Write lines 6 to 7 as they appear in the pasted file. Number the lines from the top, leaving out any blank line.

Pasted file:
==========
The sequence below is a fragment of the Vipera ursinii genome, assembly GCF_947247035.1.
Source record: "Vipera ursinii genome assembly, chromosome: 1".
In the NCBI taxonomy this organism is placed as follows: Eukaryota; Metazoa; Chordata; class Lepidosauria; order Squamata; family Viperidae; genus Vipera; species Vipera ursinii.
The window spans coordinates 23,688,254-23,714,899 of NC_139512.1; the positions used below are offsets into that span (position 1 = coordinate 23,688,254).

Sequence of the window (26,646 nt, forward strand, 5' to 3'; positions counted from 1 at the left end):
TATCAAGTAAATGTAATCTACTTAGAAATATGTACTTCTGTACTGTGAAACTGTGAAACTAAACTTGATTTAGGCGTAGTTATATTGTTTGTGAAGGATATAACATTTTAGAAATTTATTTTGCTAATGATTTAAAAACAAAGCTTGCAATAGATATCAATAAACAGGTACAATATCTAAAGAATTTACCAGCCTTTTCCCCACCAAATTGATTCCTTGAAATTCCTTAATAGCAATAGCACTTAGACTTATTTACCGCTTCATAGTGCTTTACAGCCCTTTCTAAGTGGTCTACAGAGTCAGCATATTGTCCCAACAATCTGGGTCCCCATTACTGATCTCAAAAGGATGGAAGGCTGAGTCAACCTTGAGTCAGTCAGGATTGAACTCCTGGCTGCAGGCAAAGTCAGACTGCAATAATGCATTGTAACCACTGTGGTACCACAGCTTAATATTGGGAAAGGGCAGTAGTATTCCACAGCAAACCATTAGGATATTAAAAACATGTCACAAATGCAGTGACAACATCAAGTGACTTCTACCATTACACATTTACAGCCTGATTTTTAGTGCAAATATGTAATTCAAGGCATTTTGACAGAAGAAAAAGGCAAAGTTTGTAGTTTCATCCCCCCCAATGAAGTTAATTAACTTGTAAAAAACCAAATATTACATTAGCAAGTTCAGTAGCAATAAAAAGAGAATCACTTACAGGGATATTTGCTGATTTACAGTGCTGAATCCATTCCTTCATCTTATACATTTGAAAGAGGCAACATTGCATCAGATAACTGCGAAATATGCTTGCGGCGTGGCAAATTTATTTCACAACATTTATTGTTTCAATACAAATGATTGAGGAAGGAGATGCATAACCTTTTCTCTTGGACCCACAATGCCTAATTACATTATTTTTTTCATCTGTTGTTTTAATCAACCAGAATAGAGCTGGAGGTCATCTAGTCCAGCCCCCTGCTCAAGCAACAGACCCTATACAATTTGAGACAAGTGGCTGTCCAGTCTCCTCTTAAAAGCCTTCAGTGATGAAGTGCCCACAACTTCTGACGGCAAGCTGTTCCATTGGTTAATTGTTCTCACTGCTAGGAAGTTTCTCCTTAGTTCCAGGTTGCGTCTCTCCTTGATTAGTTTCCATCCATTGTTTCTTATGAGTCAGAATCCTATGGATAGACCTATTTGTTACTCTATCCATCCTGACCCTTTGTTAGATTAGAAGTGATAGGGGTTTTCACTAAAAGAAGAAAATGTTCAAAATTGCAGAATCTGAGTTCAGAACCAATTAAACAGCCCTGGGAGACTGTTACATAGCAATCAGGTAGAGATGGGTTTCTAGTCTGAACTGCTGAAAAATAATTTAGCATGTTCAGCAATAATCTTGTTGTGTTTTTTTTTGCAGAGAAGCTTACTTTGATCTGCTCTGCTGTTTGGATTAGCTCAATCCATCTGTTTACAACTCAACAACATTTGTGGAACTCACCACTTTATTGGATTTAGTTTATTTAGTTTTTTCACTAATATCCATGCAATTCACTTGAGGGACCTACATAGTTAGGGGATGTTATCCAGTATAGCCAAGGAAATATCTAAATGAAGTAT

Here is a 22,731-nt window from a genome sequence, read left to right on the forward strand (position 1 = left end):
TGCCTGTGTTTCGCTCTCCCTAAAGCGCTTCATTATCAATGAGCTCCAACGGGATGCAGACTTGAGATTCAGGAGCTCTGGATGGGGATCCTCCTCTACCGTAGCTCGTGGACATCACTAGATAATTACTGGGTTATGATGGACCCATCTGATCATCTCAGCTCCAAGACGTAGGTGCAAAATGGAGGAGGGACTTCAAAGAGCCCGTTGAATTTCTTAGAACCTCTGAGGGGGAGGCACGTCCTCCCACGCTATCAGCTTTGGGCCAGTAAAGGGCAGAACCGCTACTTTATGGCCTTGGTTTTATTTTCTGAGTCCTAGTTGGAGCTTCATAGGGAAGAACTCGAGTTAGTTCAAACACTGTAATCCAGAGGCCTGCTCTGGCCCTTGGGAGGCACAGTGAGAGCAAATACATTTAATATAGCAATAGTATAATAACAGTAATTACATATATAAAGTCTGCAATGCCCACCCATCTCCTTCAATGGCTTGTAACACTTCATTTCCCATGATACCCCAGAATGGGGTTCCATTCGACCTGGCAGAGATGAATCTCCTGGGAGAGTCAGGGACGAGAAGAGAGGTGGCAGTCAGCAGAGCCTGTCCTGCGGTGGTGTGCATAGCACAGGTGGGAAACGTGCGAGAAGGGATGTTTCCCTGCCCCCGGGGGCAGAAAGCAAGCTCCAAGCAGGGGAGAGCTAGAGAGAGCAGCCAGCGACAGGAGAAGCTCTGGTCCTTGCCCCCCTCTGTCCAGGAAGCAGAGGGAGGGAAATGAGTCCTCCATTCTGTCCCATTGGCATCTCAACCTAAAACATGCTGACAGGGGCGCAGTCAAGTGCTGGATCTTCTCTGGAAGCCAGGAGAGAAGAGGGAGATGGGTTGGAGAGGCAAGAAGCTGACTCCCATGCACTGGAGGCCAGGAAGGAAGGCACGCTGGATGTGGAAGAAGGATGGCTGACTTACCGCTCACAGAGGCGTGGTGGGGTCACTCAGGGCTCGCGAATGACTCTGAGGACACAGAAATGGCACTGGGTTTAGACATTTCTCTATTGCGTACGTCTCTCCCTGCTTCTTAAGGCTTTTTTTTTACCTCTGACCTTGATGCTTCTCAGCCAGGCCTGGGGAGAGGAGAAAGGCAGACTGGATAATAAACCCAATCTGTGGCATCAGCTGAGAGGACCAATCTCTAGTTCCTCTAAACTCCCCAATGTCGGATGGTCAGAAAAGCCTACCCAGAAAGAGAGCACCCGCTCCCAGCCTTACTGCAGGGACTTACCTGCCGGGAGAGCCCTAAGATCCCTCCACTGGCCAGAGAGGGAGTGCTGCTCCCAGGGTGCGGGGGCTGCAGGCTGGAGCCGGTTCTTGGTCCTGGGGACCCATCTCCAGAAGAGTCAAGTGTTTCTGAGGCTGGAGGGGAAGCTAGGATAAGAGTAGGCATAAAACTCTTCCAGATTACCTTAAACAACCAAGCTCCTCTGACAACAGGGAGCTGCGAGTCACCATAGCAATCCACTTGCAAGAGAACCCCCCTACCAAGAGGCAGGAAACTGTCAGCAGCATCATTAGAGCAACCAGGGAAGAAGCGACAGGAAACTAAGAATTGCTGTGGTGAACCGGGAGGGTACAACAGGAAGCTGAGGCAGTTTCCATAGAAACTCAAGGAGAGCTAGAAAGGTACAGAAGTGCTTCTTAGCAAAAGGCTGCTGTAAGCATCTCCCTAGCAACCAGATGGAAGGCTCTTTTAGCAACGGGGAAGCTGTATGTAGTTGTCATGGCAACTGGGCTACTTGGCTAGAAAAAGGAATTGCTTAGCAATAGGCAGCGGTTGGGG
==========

TATCAAGTAAATGTAATCTACTTAGAAATATGTACTTCTGTACTGTGAAACTGTGAAACTAAACTTGATTTAGGCGTAGTTATATTGTTTGTGAAGGATATAACATTTTAGAAATTTATTTTGCTAATGATTTAAAAACAAAGCTTGCAATAGATATCAATAAACAGGTACAATATCTAAAGAATTTACCAGCCTTTTCCCCACCAAATTGATTCCTTGAAATTCCTTAATAGCAATAGCACTTAGACTTATTTACCGCTTCATAGTGCTTTACAGCCCTTTCTAAGTGGTCTACAGAGTCAGCATATTGTCCCAACAATCTGGGTCCCCATTACTGATCTCAAAAGGATGGAAGGCTGAGTCAACCTTGAGTCAGTCAGGATTGAACTCCTGGCTGCAGGCAAAGTCAGACTGCAATAATGCATTGTAACCACTGTGGTACCACAGCTTAATATTGGGAAAGGGCAGTAGTATTCCACAGCAAACCATTAGGATATTAAAAACATGTCACAAATGCAGTGACAACATCAAGTGACTTCTACCATTACACATTTACAGCCTGATTTTTAGTGCAAATATGTAATTCAAGGCATTTTGACAGAAGAAAAAGGCAAAGTTTGTAGTTTCATCCCCCCCAATGAAGTTAATTAACTTGTAAAAAACCAAATATTACATTAGCAAGTTCAGTAGCAATAAAAAGAGAATCACTTACAGGGATATTTGCTGATTTACAGTGCTGAATCCATTCCTTCATCTTATACATTTGAAAGAGGCAACATTGCATCAGATAACTGCGAAATATGCTTGCGGCGTGGCAAATTTATTTCACAACATTTATTGTTTCAATACAAATGATTGAGGAAGGAGATGCATAACCTTTTCTCTTGGACCCACAATGCCTAATTACATTATTTTTTTCATCTGTTGTTTTAATCAACCAGAATAGAGCTGGAGGTCATCTAGTCCAGCCCCCTGCTCAAGCAACAGACCCTATACAATTTGAGACAAGTGGCTGTCCAGTCTCCTCTTAAAAGCCTTCAGTGATGAAGTGCCCACAACTTCTGACGGCAAGCTGTTCCATTGGTTAATTGTTCTCACTGCTAGGAAGTTTCTCCTTAGTTCCAGGTTGCGTCTCTCCTTGATTAGTTTCCATCCATTGTTTCTTATGAGTCAGAATCCTATGGATAGACCTATTTGTTACTCTATCCATCCTGACCCTTTGTTAGATTAGAAGTGATAGGGGTTTTCACTAAAAGAAGAAAATGTTCAAAATTGCAGAATCTGAGTTCAGAACCAATTAAACAGCCCTGGGAGACTGTTACATAGCAATCAGGTAGAGATGGGTTTCTAGTCTGAACTGCTGAAAAATAATTTAGCATGTTCAGCAATAATCTTGTTGTGTTTTTTTTTGCAGAGAAGCTTACTTTGATCTGCTCTGCTGTTTGGATTAGCTCAATCCATCTGTTTACAACTCAACAACATTTGTGGAACTCACCACTTTATTGGATTTAGTTTATTTAGTTTTTTCACTAATATCCATGCAATTCACTTGAGGGACCTACATAGTTAGGGGATGTTATCCAGTATAGCCAAGGAAATATCTAAATGAAGTAT

Here is a 22,731-nt window from a genome sequence, read left to right on the forward strand (position 1 = left end):